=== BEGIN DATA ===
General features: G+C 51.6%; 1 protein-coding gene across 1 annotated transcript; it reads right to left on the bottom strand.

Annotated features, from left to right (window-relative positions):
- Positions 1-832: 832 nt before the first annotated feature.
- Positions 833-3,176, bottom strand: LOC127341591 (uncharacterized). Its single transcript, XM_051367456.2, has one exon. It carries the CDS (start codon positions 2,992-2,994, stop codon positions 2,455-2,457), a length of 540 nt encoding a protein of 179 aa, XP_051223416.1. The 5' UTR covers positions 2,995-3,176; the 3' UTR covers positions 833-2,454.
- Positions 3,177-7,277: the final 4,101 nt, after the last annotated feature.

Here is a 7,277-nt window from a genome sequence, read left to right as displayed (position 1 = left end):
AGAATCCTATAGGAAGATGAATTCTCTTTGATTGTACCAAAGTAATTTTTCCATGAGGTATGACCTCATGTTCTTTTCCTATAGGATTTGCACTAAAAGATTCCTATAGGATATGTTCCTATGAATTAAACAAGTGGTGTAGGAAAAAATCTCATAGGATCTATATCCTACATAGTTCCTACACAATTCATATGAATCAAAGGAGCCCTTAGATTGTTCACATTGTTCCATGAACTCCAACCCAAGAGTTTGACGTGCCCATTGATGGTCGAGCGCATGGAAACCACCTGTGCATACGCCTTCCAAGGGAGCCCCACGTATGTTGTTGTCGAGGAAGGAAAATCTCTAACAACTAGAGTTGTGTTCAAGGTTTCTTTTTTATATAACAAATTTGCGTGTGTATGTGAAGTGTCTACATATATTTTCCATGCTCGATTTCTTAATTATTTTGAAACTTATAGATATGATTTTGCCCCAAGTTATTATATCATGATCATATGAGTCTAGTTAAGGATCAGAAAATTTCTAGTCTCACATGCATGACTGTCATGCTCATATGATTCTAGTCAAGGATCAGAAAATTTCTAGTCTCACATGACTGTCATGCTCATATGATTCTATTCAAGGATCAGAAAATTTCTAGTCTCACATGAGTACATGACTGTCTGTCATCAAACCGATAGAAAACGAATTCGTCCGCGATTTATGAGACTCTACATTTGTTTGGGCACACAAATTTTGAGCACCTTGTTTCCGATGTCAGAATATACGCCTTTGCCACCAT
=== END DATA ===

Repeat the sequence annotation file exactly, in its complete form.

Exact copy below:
General features: G+C 51.6%; 1 protein-coding gene across 1 annotated transcript; it reads right to left on the bottom strand.

Annotated features, from left to right (window-relative positions):
- Positions 1-832: 832 nt before the first annotated feature.
- Positions 833-3,176, bottom strand: LOC127341591 (uncharacterized). Its single transcript, XM_051367456.2, has one exon. It carries the CDS (start codon positions 2,992-2,994, stop codon positions 2,455-2,457), a length of 540 nt encoding a protein of 179 aa, XP_051223416.1. The 5' UTR covers positions 2,995-3,176; the 3' UTR covers positions 833-2,454.
- Positions 3,177-7,277: the final 4,101 nt, after the last annotated feature.

Here is a 7,277-nt window from a genome sequence, read left to right as displayed (position 1 = left end):
AGAATCCTATAGGAAGATGAATTCTCTTTGATTGTACCAAAGTAATTTTTCCATGAGGTATGACCTCATGTTCTTTTCCTATAGGATTTGCACTAAAAGATTCCTATAGGATATGTTCCTATGAATTAAACAAGTGGTGTAGGAAAAAATCTCATAGGATCTATATCCTACATAGTTCCTACACAATTCATATGAATCAAAGGAGCCCTTAGATTGTTCACATTGTTCCATGAACTCCAACCCAAGAGTTTGACGTGCCCATTGATGGTCGAGCGCATGGAAACCACCTGTGCATACGCCTTCCAAGGGAGCCCCACGTATGTTGTTGTCGAGGAAGGAAAATCTCTAACAACTAGAGTTGTGTTCAAGGTTTCTTTTTTATATAACAAATTTGCGTGTGTATGTGAAGTGTCTACATATATTTTCCATGCTCGATTTCTTAATTATTTTGAAACTTATAGATATGATTTTGCCCCAAGTTATTATATCATGATCATATGAGTCTAGTTAAGGATCAGAAAATTTCTAGTCTCACATGCATGACTGTCATGCTCATATGATTCTAGTCAAGGATCAGAAAATTTCTAGTCTCACATGACTGTCATGCTCATATGATTCTATTCAAGGATCAGAAAATTTCTAGTCTCACATGAGTACATGACTGTCTGTCATCAAACCGATAGAAAACGAATTCGTCCGCGATTTATGAGACTCTACATTTGTTTGGGCACACAAATTTTGAGCACCTTGTTTCCGATGTCAGAATATACGCCTTTGCCACCAT